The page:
Being Gratitude

Offering prayers at Warrungup Spring

Offering prayers at Warrungup Spring

Meditation:
Breathe in beauty; breathe out gratitude
Take a moment to look around you and allow your eye to settle on something that strikes you as beautiful – the view out the window, the way the light glances off a surface, your own reflection in the computer monitor. Feel that beauty with your body, breathe it in. How wonderful it is to be touched by beauty – realising that something is beautiful fills our hearts with a deep emotion that includes peace, happiness, calm, connection, and gratitude. Feel a sense of gratitude for being blessed with the presence of beauty and, as you breathe out, feel your body respond to that gratitude in a gentle sigh.
Breathe in beauty; breathe out gratitude
What are the blessings in your life – yes, count them ūüôā And with each blessing remembered, breathe out gratitude. After a short while, your whole body will be feeling a gentle soft tenderness that is simply ‘gratitude’ without an object. Rest a while in “being gratitude”.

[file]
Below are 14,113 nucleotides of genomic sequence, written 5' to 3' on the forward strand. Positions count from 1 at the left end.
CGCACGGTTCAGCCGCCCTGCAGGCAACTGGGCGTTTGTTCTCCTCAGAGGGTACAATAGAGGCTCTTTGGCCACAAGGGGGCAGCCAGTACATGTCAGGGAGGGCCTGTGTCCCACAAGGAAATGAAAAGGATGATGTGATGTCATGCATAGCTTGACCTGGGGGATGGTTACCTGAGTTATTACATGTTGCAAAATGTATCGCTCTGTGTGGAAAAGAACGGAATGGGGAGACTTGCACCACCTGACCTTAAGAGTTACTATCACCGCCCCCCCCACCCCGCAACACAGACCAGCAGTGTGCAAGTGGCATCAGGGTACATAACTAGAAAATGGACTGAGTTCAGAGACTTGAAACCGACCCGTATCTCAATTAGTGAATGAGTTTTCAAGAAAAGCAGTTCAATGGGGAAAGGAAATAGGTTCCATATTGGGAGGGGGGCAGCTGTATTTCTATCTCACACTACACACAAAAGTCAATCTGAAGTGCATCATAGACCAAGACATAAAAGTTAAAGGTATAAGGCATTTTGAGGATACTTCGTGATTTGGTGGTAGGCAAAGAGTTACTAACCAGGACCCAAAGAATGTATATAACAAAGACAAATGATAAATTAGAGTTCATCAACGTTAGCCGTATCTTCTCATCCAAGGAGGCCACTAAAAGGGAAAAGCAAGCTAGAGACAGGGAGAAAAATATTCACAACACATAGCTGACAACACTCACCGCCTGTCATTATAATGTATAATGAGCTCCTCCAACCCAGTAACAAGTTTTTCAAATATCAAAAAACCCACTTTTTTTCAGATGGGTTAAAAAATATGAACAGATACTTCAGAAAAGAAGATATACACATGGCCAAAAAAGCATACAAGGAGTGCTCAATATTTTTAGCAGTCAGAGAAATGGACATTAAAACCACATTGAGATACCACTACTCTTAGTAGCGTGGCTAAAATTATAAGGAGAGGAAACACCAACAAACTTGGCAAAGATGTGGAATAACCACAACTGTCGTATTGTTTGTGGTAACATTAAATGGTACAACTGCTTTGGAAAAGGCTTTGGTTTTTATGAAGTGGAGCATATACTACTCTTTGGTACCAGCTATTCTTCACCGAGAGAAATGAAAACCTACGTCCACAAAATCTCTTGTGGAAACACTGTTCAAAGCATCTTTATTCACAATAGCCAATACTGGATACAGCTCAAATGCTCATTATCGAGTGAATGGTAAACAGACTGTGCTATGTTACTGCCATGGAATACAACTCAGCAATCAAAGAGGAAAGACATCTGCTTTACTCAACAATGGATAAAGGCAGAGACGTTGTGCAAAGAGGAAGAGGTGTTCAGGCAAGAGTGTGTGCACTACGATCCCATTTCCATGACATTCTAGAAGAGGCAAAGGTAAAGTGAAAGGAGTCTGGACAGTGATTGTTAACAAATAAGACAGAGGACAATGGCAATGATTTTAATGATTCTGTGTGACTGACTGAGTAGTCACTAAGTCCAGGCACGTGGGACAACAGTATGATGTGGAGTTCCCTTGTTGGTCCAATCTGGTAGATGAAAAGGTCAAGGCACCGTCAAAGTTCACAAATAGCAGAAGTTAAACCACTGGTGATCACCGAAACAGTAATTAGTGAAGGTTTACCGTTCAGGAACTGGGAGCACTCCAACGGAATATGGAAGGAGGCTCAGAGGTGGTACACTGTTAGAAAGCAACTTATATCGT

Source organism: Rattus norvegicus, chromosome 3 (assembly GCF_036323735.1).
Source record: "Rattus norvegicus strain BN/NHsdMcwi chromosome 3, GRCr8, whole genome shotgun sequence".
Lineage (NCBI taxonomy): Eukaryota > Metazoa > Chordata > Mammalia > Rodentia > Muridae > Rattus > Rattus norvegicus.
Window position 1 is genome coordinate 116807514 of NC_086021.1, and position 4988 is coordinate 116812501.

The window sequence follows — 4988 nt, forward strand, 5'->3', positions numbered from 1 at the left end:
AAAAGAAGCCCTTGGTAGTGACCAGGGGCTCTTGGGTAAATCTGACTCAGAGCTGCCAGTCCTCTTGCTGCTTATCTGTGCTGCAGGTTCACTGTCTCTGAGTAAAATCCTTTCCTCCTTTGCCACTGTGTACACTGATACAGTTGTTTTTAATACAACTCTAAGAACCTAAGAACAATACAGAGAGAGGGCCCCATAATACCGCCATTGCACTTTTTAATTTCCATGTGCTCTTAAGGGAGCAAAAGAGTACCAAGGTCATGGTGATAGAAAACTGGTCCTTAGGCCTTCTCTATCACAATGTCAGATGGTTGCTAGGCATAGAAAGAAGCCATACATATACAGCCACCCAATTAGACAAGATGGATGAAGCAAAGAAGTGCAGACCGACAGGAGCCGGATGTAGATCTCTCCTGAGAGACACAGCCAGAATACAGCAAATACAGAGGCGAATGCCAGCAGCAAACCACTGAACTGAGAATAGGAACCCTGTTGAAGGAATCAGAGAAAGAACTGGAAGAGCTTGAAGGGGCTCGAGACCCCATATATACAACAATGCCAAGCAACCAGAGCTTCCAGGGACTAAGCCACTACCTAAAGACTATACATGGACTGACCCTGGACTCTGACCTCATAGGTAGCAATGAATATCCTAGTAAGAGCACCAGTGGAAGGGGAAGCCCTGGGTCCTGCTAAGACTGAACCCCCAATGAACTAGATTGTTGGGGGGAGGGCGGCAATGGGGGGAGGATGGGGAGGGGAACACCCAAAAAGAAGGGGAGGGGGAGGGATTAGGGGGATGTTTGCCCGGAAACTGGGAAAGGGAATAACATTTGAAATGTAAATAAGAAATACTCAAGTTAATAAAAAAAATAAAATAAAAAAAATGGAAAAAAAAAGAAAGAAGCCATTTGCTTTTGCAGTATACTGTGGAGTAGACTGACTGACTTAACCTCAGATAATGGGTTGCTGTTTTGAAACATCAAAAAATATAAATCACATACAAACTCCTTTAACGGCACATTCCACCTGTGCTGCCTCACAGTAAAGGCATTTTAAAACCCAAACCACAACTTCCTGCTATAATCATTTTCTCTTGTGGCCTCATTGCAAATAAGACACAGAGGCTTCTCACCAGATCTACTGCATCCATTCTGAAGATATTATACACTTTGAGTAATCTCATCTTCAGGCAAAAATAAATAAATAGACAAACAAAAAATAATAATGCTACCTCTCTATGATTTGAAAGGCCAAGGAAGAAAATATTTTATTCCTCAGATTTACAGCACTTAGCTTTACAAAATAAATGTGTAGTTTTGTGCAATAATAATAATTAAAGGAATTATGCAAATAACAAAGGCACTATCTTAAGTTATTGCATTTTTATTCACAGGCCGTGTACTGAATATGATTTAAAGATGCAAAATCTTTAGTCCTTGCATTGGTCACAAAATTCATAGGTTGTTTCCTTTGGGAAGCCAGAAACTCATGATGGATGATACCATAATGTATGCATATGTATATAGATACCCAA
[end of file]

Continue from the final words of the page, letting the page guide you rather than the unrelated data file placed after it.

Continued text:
Breathe in beauty; breathe out gratitude

2013.01.20.01Gratitude is a blossoming flower¬†of spiritual practice. When we feel gratitude, our hearts open up like a flower opens in the nurturing warmth of the sun and we are no longer isolated and alone – there is a profound recognition of connection with another person, a recognition of our interdependent relationship with something and everything that is beyond our narrow framework that defines “me”.

This is the key lesson I have gained from my own spiritual practice, and “being gratitude” was the central focus of my training in preparation for the Womb World initiation given by the Dalai Lama in Japan in April. I have tried a number of times now to write about some of the intense realisations that I experienced during that trip, but each time I have not been able to capture the essence of those experiences in words. I think it will require a book! So many small steps along the path, since I began practicing in the Buddhist way twenty-five years ago after my bout of cancer, which seemed to culminate in a profound moment of understanding and recognition of the blessing that is simply being alive. This recognition released a flood of gratitude to all the people who have helped me in my life, and all my ancestors’ labours that led up to the point of my own existence, and all the people, animals, plants, wind, sunshine, earth…all the entire cosmos somehow working together so that I might live. How profoundly humbling!